Hulk Hogan: That transmutation or transformation took quite a while. I started wrestling 35 years ago, and I had a pretty intense attitude back then when I was young and injury free. The wrestling promoters back then had me start under a mask because they were hoping that one day I might turn into something. When you start out in the wrestling business, you make a lot of mistakes, tripping over your own feet and looking like a fool. The Super Destroyer mask was really to protect me because I was so big and back then I was one of the few guys who actually looked like I trained. A lot of the guys I was wrestling had big arms, but they also had big stomachs. So under the mask, I could learn my way while everyone beat me. Then this whole transformation started happening, but becoming Hulk Hogan took quite a few years. I quit wrestling a few times, then I was Terry Boulder, then the promoter starter calling me Sterling Golden, then I was Terry "The Hulk" Boulder, then I was Terry Hogan, then I became Hulk Hogan. It actually took me eight or nine years before I was able to put it all together. That's why it's so hard for these young wrestlers who all think they should be in the main event. There's a lot more to it than just having a scientific match. You have to put the whole thing together.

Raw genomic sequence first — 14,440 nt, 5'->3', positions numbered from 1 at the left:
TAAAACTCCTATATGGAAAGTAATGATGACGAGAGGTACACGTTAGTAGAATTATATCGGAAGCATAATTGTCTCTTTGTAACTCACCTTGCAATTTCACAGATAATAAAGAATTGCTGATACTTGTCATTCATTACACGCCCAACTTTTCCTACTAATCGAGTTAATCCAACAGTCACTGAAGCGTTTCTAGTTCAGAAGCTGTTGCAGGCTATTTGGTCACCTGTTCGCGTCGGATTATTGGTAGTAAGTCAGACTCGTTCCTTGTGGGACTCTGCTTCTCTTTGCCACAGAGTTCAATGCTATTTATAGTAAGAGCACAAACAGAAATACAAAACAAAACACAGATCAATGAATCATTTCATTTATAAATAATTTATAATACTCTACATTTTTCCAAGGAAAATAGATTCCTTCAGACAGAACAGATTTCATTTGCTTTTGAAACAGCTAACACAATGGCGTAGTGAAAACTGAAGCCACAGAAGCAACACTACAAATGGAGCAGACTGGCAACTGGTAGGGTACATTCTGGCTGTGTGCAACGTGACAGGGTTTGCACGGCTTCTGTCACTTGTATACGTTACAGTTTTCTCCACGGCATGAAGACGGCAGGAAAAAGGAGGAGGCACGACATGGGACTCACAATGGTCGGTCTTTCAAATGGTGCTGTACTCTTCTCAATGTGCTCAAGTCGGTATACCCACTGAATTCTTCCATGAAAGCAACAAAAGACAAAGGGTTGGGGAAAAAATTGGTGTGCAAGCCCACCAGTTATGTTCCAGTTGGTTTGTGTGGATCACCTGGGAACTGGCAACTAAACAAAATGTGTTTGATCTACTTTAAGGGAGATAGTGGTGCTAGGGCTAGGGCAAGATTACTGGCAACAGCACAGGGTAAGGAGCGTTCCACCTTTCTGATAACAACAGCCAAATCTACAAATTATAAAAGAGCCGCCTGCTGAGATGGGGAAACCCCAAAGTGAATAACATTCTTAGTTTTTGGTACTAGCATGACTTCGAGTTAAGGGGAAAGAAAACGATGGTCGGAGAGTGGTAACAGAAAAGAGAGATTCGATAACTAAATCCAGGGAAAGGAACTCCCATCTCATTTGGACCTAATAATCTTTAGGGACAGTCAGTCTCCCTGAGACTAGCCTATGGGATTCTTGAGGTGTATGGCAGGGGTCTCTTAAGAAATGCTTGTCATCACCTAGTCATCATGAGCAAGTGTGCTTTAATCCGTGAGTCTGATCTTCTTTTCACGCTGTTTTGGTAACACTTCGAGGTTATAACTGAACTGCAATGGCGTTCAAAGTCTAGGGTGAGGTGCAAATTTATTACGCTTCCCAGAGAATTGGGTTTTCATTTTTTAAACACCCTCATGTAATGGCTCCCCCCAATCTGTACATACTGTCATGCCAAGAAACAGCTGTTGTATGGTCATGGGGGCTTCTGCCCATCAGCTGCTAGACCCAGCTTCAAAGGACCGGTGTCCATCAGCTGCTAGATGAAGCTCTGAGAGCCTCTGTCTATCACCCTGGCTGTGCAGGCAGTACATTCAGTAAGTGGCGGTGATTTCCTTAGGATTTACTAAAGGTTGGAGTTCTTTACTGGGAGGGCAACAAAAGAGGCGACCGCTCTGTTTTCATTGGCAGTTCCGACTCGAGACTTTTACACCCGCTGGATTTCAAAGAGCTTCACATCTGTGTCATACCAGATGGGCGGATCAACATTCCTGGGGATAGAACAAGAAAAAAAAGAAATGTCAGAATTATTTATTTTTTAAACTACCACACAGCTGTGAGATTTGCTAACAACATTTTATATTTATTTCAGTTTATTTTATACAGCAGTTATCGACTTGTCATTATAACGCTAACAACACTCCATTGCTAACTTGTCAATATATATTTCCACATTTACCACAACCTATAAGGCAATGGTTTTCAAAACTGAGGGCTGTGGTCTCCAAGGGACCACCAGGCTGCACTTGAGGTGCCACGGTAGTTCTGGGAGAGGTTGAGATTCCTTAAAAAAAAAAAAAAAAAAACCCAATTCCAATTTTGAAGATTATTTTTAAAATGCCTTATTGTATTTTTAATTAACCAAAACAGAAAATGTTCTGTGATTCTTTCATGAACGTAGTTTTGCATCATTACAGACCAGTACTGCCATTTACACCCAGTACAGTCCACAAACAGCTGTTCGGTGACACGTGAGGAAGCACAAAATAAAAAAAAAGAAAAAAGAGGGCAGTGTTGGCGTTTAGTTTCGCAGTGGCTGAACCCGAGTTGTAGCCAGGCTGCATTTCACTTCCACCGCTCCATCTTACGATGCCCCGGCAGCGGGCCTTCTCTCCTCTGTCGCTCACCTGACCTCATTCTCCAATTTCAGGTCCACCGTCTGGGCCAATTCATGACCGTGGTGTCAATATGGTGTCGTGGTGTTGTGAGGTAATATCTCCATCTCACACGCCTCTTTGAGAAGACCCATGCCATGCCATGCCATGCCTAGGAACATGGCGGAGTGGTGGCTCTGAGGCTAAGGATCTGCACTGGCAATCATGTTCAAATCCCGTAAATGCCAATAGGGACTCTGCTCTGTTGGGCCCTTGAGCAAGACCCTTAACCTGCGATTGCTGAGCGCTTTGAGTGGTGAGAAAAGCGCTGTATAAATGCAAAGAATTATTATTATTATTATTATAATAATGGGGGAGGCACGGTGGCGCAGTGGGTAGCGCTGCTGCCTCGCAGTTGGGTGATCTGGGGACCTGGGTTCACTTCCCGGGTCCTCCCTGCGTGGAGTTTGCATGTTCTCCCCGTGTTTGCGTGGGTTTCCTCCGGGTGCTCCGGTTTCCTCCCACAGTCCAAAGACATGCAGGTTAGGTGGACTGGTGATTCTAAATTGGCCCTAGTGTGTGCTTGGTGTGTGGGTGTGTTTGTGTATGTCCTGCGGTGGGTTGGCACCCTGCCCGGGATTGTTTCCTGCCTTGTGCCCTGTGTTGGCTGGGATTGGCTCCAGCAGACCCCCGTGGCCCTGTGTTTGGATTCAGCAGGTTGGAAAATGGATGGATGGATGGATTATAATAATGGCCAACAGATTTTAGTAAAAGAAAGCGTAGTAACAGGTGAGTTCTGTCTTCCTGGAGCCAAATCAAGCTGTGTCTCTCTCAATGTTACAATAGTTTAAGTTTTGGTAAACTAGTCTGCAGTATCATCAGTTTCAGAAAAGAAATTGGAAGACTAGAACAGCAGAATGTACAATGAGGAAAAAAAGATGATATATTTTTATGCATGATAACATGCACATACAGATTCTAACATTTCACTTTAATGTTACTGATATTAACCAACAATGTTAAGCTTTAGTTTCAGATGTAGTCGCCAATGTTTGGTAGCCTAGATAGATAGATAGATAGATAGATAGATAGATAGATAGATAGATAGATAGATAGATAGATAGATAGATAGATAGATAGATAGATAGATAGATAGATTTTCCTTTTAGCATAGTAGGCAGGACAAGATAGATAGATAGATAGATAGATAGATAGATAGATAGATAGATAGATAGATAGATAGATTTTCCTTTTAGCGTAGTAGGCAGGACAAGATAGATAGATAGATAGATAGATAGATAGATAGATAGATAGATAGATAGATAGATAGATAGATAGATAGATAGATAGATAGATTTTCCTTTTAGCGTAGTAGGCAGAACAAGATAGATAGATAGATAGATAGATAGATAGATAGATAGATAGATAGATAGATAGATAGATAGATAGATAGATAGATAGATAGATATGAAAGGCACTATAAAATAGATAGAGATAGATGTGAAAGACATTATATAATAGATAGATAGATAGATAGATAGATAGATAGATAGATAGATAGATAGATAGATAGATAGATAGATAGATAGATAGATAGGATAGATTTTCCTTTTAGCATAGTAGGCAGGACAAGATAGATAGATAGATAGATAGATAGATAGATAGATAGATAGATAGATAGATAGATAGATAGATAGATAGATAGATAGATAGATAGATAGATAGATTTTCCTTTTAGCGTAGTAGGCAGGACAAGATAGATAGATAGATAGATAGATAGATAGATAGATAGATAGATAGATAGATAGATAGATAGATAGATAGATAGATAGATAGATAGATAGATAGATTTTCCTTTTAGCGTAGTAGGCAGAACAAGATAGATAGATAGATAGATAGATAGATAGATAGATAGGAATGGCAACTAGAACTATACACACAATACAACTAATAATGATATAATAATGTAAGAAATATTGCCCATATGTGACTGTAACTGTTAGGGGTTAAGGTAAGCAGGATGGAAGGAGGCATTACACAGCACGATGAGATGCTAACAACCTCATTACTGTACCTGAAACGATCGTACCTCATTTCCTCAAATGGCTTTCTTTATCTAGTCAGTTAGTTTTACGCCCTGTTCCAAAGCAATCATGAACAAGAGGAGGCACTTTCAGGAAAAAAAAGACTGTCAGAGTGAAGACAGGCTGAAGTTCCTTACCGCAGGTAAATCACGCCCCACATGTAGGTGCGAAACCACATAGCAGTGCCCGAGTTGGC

Jon Robinson: What do you think of your persona living on in all of these video games like "Main Event" and "WWE All-Stars"?